Take the 2-minute tour ×
Stack Overflow is a question and answer site for professional and enthusiast programmers. It's 100% free, no registration required.

Description I'm making a agenda system with (multiple) agenda's where you can reserve a time slot of a variable time (10/15/20 or 30 minutes) during a selected period of time (eg. 9:00am till 11:00am on mondays and 10:30am till 3:00pm)

Off course I can do this in PHP and poll the appointments and availability table for every time slot available for every date being showed, but some how that sounds a little bit server intensive. So I was wondering if there was a way to produce a mySQL result relation which shows the time-slots and availability tupples....

Database/table setup This is the table setup which I thought was necessary.

appointments holds the appointments already made
id | int unique id
agenda_id | int unique id identifying the agenda
start | date_time start of the appointment
end | date_time end of the appointment
some more descriptive fields

availability when are there which time slots available
agenda_id | int identifying which agenda
day_of_the_week | int which day, eg 1=monday
start_time | time e.g. 09:00:00 end_time | time e.g. 11:00:00
time_slot | int how long are the time slots? e.g. 10minutes

( remarks:
If necesssary the time_slots field can also be hard coded;
The system runs on a MySQL database, if necessary we can switch to postgresql
)

Desired result Given a date 2013-02-21 and an agenda_id 1 (and if necessary the time slot 15) and a working day from 8:00 to 18:00;
how can I create a mysql query, view or stored procedure to produce the following table/relation:

date       | 8:00 | 8:15 | 8:30 | 8:45 | 9:00 | 9:15 | ..... | 17:15 | 17:30 | 17:45 |
2013-02-21 |   0  |  0   |   0  |  0   |  1   |   2  | ..... |   2   |   2   |   1   |

Where:
0 = not bookable
1 = available, you can book this timeslot
2 = not available, an appointment exists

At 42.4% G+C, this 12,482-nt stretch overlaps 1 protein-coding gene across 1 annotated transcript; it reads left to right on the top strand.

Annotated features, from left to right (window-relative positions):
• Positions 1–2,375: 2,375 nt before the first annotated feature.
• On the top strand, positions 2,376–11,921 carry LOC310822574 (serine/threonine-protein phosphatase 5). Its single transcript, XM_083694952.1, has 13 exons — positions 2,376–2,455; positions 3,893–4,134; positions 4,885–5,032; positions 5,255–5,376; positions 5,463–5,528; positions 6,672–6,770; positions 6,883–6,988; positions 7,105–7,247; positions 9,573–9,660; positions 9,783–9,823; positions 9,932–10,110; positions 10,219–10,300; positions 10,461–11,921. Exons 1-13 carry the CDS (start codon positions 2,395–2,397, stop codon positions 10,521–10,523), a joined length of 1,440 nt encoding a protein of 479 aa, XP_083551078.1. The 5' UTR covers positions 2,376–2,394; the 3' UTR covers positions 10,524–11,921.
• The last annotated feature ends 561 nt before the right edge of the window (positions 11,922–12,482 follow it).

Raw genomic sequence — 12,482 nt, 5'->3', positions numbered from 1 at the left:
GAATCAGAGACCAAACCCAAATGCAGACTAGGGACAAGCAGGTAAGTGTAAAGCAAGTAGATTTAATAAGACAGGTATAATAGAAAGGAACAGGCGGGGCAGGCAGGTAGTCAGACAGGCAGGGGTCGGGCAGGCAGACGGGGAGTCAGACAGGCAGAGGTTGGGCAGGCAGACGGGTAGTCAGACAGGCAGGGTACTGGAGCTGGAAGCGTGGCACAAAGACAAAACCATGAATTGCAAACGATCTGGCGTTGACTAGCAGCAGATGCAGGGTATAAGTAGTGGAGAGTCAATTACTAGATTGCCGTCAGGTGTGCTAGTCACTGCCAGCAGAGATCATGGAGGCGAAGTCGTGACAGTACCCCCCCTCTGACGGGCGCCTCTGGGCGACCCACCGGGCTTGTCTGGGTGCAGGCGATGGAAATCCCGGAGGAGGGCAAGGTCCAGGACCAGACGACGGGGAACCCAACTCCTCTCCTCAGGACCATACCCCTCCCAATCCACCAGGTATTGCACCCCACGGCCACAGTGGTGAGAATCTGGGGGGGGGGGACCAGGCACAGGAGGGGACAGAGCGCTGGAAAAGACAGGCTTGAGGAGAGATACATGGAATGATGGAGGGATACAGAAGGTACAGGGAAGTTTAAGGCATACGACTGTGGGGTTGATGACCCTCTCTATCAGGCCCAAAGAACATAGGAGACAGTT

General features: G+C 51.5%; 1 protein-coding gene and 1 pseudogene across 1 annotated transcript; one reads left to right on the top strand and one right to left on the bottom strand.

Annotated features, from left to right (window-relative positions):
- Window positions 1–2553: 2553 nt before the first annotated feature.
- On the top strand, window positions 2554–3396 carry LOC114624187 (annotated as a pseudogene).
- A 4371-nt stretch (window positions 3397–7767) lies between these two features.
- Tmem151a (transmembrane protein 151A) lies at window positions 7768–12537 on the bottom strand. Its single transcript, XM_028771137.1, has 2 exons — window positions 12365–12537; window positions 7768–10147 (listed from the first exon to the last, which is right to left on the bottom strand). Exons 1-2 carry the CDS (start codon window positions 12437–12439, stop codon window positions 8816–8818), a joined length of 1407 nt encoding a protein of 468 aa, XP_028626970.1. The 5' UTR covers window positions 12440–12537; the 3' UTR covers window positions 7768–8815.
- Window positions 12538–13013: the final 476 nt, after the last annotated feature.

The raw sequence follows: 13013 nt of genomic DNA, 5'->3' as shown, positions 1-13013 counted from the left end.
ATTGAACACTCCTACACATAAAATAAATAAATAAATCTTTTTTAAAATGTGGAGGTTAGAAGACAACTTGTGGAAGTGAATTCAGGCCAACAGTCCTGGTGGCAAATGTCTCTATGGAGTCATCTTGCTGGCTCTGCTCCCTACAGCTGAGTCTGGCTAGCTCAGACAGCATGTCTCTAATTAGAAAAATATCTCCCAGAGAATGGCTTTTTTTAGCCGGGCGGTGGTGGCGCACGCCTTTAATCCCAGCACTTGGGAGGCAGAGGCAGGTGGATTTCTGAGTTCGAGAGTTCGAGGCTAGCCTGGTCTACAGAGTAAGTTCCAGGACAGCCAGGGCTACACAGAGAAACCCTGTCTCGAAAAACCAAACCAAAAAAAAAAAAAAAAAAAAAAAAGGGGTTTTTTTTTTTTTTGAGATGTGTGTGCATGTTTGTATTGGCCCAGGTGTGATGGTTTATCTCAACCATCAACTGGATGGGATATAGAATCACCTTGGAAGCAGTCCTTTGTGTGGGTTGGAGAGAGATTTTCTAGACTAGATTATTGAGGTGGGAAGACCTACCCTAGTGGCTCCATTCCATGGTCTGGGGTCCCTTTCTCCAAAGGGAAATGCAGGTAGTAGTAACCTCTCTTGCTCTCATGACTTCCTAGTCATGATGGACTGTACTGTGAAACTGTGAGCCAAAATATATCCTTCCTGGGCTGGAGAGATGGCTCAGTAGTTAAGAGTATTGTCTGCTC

share|improve this question

2 Answers 2

If you do decide to switch to PostgreSQL, you probably want to make sure you're on version 9.2 (or later), so that you can take full advantage of range types and exclusion constraints. A GiST index is very useful with this sort of data, but an exclusion constraint will automatically create one, so you probably don't need to declare one explicitly. If you want to list available openings within a certain range, the generate_series function could be used to join candidate times against the existing schedule with NOT x && y to filter out the unavailable times.

I'm not sure what the equivalent is in MySQL.

share|improve this answer

You want to pivot the appointments and compare to the availability. This is a join and aggregation query, with conditional aggregations. The following is the idea:

select agendaId, const.thedate,
       sum(case when thedate + interval 8 hour + interval 0 minute between ap.start and ap.end
                then 1 else 0
           end) as "8:00",
       sum(case when thedate + interval 8 hour + interval 15 minute between ap.start and ap.end
                then 1 else 0
           end) as "8:15",
       . . .
from (select date('2013-02-21' ) as thedate) const cross join
     Availability a left outer join
     Appointments ap
     on a.AgendaId = ap.AgendaId and
        const.day_of_the_week = weekday(const.thedate)        
where date(ap.start) = const.thedate 
group by AgendaId
share|improve this answer

Your Answer

 
discard

By posting your answer, you agree to the privacy policy and terms of service.

Not the answer you're looking for? Browse other questions tagged or ask your own question.